NHS Governance Review 2015: Uncharted waters

Our fourth annual review into NHS governance, aims to help CCG governing bodies and trust boards assess their arrangements, in the context of the governance and leadership challenges and opportunities set down in the Five Year Forward View, published in October 2014. 'Uncharted Waters' draws on a desk-top analysis of over 200 NHS bodies' 2013/14 annual reports and websites, supplemented by the thoughts of over 110 NHS leaders who responded to our survey and regional workshops on quality governance and integrated reporting.

Many NHS organisations are making good progress on governance, under very difficult circumstances, and the report highlights examples of good practice on innovation, integration and stakeholder empowerment. However, there is also scope to improve integration arrangements to help respond successfully to the challenges affecting the public health and social care system.

Our evidence tells a story of a sector that recognises the need for sea change, which presents a number of key governance challenges and opportunities, such as:

  • governance of leadership, culture and workforce: including the need to deliver high quality, innovative and integrated services under a risk-aware patient-led culture, which is challenging in the current financial and workforce context. The NHS has responded positively to the quality governance issues raised in the three 2013 independent reports and reviews but many Foundation Trusts do not feel well prepared to implement the new well-led Framework.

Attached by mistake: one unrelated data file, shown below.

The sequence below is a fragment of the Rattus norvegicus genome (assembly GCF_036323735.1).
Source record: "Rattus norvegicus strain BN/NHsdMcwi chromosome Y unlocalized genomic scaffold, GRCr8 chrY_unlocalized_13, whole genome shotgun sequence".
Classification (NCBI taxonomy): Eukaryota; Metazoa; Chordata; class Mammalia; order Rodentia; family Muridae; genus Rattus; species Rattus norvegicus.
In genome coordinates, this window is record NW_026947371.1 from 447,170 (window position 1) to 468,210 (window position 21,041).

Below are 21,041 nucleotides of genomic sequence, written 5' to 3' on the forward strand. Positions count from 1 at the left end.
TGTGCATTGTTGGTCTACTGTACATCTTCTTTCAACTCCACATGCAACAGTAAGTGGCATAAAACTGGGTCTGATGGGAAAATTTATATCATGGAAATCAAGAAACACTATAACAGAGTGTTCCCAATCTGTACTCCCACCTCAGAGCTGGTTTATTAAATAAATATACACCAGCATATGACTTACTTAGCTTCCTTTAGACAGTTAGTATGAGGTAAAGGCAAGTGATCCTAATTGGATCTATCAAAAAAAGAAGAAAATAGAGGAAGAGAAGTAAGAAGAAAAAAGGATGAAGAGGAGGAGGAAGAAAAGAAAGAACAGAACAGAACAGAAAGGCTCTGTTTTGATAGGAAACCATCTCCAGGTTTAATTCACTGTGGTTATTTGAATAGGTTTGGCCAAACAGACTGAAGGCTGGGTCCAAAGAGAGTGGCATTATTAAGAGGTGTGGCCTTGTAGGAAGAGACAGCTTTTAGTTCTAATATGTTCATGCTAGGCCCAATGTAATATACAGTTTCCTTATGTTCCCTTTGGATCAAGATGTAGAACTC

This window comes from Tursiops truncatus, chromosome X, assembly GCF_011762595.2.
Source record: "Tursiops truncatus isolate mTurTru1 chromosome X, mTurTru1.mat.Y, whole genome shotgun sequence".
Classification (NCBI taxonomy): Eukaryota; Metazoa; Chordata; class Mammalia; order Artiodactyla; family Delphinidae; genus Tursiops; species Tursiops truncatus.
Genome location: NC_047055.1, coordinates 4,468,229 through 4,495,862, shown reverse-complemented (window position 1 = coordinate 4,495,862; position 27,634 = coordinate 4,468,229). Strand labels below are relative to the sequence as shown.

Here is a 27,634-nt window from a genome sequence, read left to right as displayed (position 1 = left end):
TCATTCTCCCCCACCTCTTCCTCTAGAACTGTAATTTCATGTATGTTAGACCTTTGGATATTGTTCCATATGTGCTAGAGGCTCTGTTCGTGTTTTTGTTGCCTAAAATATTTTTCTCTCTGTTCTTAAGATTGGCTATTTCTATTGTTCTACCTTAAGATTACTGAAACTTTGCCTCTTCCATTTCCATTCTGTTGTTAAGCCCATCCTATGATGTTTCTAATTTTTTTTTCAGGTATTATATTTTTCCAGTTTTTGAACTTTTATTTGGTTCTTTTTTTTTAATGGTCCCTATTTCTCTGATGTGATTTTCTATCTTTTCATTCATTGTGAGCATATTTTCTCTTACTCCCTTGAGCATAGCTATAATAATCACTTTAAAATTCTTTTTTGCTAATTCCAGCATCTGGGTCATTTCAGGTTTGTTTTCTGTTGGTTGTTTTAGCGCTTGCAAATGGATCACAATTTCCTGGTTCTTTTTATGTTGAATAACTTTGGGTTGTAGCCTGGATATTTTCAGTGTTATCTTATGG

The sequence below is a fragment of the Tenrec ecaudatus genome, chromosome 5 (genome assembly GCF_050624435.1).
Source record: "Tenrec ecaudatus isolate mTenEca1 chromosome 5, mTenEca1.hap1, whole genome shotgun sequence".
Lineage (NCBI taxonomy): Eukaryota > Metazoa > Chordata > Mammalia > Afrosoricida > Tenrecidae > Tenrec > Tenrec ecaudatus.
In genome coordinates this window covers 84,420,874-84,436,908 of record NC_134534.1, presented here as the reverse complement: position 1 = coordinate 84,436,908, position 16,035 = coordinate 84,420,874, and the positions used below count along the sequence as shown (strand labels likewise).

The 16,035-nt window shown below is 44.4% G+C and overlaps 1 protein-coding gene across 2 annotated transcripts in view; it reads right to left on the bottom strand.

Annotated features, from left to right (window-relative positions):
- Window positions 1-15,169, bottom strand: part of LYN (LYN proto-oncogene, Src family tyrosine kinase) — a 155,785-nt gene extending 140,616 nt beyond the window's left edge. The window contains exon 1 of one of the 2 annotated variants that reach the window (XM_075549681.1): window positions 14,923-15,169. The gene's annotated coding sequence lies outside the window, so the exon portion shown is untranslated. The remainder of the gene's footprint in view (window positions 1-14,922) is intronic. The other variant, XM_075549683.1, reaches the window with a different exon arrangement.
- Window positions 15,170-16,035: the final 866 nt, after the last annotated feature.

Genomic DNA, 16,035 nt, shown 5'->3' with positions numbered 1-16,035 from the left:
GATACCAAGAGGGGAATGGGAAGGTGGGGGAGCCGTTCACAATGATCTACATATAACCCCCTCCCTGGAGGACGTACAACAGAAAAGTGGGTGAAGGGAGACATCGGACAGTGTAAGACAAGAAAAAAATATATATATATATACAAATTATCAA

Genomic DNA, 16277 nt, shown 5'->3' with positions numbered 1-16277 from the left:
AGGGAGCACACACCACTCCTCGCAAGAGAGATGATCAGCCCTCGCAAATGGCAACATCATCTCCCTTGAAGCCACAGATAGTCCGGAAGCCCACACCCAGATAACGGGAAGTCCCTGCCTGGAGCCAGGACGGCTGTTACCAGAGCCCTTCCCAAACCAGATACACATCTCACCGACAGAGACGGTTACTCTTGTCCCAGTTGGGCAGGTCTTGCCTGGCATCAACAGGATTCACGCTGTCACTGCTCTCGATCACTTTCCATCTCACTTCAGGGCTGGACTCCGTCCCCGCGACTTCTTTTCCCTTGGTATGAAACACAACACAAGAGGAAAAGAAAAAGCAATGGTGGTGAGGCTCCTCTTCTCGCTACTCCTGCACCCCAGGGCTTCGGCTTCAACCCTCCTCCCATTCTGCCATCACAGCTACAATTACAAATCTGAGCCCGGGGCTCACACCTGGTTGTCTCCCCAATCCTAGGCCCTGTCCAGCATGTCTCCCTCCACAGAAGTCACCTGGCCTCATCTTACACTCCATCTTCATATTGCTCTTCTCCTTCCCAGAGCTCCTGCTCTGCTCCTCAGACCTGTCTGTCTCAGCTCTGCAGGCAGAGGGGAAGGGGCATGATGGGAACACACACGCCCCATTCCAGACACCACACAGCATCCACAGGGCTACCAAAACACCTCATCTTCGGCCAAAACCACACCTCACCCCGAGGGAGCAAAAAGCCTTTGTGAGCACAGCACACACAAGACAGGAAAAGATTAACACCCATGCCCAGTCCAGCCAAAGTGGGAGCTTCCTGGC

• governance in working with others: including accountability issues around collaboration with integrated health and social care stakeholders, difficulties in balancing financial and quality governance with providers, and the transparent management of conflicts of interest in the context of co-commissioning. There continues to be lack of confidence over the comprehensiveness of clinically-led quality impact assessments of main providers' cost improvement programmes.
  • governance of stakeholder relationships: increasing regulatory requirements continuing to drive the length, content and compliance focus of annual reports, diminishing their usefulness as key stakeholder communication vehicles. Engagement is improving but empowerment is far from embedded and there is scope to improve the transparency of disclosures on collective and individual governing body evaluations.  

 The report concludes with a number of questions to help CCGs and trusts assess and challenge themselves on the strength of their current governance arrangements.